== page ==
It’s August so it must be Women in Translation month.
This year, founder and host of #WITMonth, Meytal at Biblibio, is building a list of the top 100 women in translation.
Although I haven’t read anywhere near as many women writers in translation as I’d like, I still managed to find 10 that I recommend.
The Murder Of Halland by Pia Juul (Danish)
An enigmatic novel that demonstrates how Nordic fiction isn’t all about “noir.” Though crime does features, the discovery of a body is simply a trigger for the dead man’s wife to re-evaluate her marriage, her relationship with friends and with her estranged daughter.
The Vegetarian by Han Kang (Korean)
A startling and disturbing novella of a Korean housewife who decides to stop eating meat. Her decision puts her at opposition to her family and her culture and on a path to mental collapse
Please Look After Mom by Shin Kyung-sook (Korean)
The children of one elderly Korean woman are forced to re-examine their relationship with their mother when she goes missing in a crowded metro station.
Fear and Trembling by Amélie Nothomb (Belgian)
An unusual novel of the difficulties faced by a young girl when she begins to work in a Japanese multinational company and doesn’t understand the rules.
The Blue Room by Hanne Ørstavik (Norwegian)
Another gem from Peirene. This one looks at the difficult relationship between a mother who likes to be in control and a daughter who wants her freedom.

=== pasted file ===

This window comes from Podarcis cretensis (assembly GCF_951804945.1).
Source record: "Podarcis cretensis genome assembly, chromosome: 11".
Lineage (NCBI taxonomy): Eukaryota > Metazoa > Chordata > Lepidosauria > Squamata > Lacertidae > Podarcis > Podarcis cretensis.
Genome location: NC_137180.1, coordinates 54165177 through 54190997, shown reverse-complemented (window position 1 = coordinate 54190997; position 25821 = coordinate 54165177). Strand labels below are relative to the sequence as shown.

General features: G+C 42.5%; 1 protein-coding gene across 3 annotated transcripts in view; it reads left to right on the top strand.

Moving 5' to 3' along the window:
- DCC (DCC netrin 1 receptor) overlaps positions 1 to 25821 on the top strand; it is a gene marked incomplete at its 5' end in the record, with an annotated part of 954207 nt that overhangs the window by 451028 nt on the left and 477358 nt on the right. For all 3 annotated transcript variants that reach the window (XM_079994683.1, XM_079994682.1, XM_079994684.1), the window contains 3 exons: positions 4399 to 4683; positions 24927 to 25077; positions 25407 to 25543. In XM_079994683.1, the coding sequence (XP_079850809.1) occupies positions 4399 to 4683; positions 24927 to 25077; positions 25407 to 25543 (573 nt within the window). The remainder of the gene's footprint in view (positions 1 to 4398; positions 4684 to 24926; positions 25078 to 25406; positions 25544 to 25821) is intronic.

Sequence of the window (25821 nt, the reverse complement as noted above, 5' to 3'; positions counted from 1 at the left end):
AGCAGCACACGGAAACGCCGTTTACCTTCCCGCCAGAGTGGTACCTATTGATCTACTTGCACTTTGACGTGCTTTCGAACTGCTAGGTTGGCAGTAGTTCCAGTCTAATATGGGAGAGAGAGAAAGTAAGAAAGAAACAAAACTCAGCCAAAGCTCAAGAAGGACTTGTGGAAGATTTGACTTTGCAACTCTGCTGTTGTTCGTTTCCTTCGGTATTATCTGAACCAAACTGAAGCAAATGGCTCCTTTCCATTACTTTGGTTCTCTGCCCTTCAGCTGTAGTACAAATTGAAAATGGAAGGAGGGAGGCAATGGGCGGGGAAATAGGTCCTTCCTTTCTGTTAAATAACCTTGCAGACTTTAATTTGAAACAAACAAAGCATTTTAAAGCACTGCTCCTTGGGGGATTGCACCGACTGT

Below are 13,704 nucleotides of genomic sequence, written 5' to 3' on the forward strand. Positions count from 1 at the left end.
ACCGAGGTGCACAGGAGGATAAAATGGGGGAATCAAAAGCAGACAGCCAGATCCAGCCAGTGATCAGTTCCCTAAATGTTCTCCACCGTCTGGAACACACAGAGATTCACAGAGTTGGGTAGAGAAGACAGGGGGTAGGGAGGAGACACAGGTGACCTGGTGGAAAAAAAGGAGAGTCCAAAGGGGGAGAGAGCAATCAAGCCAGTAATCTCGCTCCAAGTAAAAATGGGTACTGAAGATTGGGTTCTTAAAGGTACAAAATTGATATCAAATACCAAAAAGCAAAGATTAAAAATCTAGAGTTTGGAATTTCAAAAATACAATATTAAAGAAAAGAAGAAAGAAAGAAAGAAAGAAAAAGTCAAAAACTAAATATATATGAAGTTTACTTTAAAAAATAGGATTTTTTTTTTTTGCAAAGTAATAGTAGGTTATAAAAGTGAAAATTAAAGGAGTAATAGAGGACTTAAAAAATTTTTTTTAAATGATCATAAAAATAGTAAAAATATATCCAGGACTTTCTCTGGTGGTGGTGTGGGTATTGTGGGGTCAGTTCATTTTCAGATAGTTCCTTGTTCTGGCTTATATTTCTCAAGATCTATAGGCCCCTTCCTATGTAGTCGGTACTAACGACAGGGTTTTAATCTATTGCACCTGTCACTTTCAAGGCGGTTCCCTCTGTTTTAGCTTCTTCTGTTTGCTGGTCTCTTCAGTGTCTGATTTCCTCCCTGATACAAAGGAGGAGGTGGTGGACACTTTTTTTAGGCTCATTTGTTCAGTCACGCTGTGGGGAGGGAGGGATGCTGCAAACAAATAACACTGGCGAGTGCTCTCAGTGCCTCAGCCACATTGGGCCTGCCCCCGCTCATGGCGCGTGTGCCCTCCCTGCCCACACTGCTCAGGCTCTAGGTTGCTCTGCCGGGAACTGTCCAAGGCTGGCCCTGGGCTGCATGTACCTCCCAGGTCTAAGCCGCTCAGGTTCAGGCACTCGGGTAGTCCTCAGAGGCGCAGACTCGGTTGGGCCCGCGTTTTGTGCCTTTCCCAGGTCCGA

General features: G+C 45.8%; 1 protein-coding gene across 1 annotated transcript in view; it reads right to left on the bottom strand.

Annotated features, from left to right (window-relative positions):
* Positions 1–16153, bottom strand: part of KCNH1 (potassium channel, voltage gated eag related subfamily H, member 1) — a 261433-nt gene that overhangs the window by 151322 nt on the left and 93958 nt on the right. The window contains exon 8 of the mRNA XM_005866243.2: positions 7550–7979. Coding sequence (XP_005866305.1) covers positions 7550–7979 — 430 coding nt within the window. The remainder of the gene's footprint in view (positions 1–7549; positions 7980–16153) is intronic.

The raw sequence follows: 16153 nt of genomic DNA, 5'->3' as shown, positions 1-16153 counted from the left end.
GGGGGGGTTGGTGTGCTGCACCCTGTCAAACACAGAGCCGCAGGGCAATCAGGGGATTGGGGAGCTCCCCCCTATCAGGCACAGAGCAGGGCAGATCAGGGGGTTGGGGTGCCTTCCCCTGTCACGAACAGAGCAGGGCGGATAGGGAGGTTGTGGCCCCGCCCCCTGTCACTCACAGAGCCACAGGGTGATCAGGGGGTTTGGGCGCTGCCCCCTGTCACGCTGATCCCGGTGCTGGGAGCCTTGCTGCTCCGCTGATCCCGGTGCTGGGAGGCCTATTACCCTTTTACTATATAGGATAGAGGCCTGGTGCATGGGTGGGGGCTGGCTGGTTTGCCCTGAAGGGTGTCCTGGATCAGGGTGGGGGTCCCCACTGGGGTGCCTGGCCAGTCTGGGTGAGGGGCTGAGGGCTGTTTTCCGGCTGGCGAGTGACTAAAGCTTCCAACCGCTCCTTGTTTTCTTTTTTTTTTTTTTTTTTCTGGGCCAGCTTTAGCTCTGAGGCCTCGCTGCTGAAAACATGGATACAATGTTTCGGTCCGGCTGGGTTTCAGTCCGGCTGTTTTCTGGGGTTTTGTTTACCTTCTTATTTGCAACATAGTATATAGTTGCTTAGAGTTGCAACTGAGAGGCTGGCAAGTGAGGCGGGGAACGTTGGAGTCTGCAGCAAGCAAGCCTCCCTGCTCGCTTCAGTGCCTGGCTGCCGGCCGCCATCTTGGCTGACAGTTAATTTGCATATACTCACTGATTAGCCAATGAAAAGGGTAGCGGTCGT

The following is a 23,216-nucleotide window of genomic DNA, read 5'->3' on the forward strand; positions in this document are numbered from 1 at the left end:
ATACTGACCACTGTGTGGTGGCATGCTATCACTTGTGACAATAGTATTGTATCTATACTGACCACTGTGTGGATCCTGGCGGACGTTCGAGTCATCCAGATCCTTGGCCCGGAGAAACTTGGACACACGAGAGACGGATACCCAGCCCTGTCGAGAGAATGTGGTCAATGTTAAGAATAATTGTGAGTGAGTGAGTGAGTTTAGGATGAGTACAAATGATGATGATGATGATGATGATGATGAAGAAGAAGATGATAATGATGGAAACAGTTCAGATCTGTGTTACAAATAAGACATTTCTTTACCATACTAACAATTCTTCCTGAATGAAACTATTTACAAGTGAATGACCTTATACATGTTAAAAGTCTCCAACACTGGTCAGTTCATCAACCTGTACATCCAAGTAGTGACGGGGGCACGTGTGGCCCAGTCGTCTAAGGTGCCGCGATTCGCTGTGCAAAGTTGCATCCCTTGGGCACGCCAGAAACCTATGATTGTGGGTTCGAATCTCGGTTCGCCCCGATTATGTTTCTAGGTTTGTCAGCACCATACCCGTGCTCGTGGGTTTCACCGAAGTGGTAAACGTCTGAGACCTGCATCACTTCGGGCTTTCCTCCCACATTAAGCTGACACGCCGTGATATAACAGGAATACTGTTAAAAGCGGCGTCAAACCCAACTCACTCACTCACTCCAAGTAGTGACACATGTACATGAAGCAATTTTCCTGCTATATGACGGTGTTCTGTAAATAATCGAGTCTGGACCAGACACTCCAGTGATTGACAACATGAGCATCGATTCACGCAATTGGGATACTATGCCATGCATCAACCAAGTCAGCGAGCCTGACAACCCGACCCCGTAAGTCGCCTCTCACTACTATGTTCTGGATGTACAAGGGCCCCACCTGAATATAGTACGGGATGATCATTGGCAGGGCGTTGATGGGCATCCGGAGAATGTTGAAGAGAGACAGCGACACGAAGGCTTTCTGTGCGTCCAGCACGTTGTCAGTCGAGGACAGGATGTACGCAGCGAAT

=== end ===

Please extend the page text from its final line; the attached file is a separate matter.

Lullaby by Leïla Slimani (French)
Parents intent on building a successful career. A nanny who seems too perfect to be true. Two children in her care. What could possibly go wrong?
The Quest for Christa T by Christa Wolf (German)
A fascinating portrait of an East German woman from her childhood at the end of World War 2 until her early death in a 1960s Communist state.
Beside The Sea by Veronique Olmi (French)
A mother’s love for her children and her fears of letting them go out into the world are brought vividly to life.
Goodbye Tsugumi by Banana Yoshimoto
Two old friends re-unite one summer. A chance to re-kindle their relationship and remember the idyllic times they spent together. But their lives are set on different courses.
The Housekeeper And The Professor by Yoko Ogawa
Quietly understated tale of a wise old man who leads a younger mind to enlightenment.
What women in translation books would you recommend? I’m particularly interested in authors from Asia or South America.